By Mike Hicks
Many things have to go your way to win a U.S. Open. For Payne Stewart, the good fortune started with a missed cut.
When Payne and I, his caddie, missed the cut at the 1999 FedEx St. Jude Classic in Memphis, we went right to Pinehurst, where the Open was to be played the next week. Saturday morning, he walked No. 2 with his swing coach, Chuck Cook, plus a sand wedge and putter, spending time on every green. On Sunday, we played our first practice round, joined by Dr. Dick Coop, the sports psychologist who had been working with Payne for years. Early on, Dick noticed that Payne wasn’t picking out an intermediate target before every shot: As soon as he said that, everything started to click, tee to green. The next two days of practice were the best I’ve ever seen a pro have.
Then we got another break: Thunderstorms delayed the finish in Memphis until Monday, which meant those guys wouldn’t get to Pinehurst until Monday night at the earliest. By the time they arrived, we were prepared and ready for the tournament to begin.
Wednesday, Payne hit one bucket of balls and spent 30 minutes on the putting green. We were done by 11, ate lunch, and caught an afternoon movie.
Thursday morning was cool for mid-June. Pars on the first two holes followed by birdies on 3, 10, 13, and 15 and a lone bogey at 18 put us 3-under, one stroke off the lead. On Friday, birdies on 4 and 7 put us in the lead at 5-under, but errant iron shots at 8 and 9 resulted in back-to-back bogeys and even-par 35 on the front. That was followed by some of the best golf I saw Payne play. He missed greens at 12, 14, and 16 and drove into the rough at 16 and 18, but he birdied 15 for a round of 69.
Saturday’s round was up and down, I think because of the pressure that goes with leading the Open and the fact that we’d been in the same position the year before and didn’t close the deal. Bogeys on 8, 9, and 10 put Payne at even par, but somehow he reached down deep and played the last eight holes 1-under with a birdie on the last hole. That gave us a one-shot lead going into the final round.
Before driving to Pinehurst Sunday morning, I told my wife that if we made four birdies today, we’d win. He would do just that, starting with a 3 at the first. On the 2nd, his ball was short and right of the green, the worst spot possible. The six-footer he holed for bogey probably was the biggest putt of the day. He got the shot back on the 3rd.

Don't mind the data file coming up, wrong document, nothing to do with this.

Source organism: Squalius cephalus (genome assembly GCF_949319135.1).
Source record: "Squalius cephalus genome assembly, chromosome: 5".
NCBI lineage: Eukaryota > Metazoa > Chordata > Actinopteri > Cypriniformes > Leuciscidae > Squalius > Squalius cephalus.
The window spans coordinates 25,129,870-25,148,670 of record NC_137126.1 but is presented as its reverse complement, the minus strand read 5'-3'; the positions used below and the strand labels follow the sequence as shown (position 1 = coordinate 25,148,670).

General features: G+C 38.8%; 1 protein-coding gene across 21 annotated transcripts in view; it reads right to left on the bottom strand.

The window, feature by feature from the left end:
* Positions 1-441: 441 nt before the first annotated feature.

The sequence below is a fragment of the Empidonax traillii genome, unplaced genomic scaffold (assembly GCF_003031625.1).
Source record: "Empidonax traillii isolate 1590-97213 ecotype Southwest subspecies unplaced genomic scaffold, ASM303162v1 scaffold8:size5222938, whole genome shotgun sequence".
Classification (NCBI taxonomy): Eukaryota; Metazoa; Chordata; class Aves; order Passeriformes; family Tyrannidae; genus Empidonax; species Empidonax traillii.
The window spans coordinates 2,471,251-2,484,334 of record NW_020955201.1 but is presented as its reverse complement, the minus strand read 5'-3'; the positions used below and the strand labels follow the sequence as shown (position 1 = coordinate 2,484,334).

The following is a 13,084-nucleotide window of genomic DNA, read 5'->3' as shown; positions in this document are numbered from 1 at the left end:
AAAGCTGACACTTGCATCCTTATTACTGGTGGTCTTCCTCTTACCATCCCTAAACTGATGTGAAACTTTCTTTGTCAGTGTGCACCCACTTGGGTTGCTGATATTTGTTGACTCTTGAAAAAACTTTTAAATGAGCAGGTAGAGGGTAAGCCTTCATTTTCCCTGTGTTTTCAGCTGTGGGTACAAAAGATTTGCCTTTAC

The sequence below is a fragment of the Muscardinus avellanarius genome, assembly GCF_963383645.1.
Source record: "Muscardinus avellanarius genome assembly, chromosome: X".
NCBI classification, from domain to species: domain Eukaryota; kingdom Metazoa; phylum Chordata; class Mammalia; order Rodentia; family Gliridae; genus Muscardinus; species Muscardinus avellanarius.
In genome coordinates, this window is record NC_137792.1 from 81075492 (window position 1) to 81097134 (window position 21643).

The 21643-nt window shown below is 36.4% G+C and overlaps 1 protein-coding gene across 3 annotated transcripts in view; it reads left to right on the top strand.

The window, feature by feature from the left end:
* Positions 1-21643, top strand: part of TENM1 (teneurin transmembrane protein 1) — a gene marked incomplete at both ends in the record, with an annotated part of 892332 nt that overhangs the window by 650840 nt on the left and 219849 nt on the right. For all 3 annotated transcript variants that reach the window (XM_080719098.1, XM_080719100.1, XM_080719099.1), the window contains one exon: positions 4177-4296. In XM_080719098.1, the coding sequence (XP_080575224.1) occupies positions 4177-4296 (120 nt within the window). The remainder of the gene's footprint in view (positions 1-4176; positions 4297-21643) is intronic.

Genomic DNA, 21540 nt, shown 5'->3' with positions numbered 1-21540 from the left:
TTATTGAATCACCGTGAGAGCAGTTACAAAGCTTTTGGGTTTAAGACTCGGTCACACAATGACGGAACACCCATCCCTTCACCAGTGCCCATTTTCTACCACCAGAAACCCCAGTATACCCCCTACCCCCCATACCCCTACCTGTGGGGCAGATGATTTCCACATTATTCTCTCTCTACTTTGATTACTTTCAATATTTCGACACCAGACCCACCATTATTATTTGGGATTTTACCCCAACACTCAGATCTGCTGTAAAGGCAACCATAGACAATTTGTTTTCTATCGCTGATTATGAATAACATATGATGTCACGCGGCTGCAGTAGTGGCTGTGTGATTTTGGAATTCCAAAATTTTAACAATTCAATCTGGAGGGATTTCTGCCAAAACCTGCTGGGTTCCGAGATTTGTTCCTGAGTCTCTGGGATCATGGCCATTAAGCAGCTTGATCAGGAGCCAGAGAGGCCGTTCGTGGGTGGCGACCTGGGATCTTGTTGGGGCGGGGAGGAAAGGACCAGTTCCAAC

From there on, Payne and playing partner Phil Mickelson hit some spectacular shots. But none were better than the up and downs both made on the 9th, a par three with the hole cut front-right: Payne missed the green long and left, Phil was short and right, both made three.
Bogeys on 10, 12, and 15 put us one shot back with three to play. When Phil bogeyed 16 we came to the 17th, another par three, tied. The two shots on 17 were the greatest I’ve ever witnessed: Payne hit 6-iron four feet from the hole, then Phil hit a 7-iron to five feet. Payne made his putt, Phil missed. We had a one-shot lead playing the last.
On 18, Payne hit his tee shot on a line we both thought was in the fairway. But when we got to the ball, the lie was horrible. He didn’t even ask what we had to the green; all he wanted was a layup number short of the cross-bunkers 80 yards from the green. The layup left us 78 yards to the hole. Phil was on the green but 35 feet from the hole, so a par on 18 would more than likely win the U.S. Open. Payne put the ball on the green about 15 feet away.
Phil missed, tapped in for par, and set up arguably the most dramatic finish in Open history. Payne rose to the occasion, making the par putt. After his iconic fist pump, I literally jumped for joy into his arms. Then he embraced Phil and told him how becoming a father would ease the pain of the loss.
Four months later, my good friend and boss would lose his life. Since then, I’ve worked for many players, none of whom have displayed the heart or intestinal fortitude of Payne Stewart.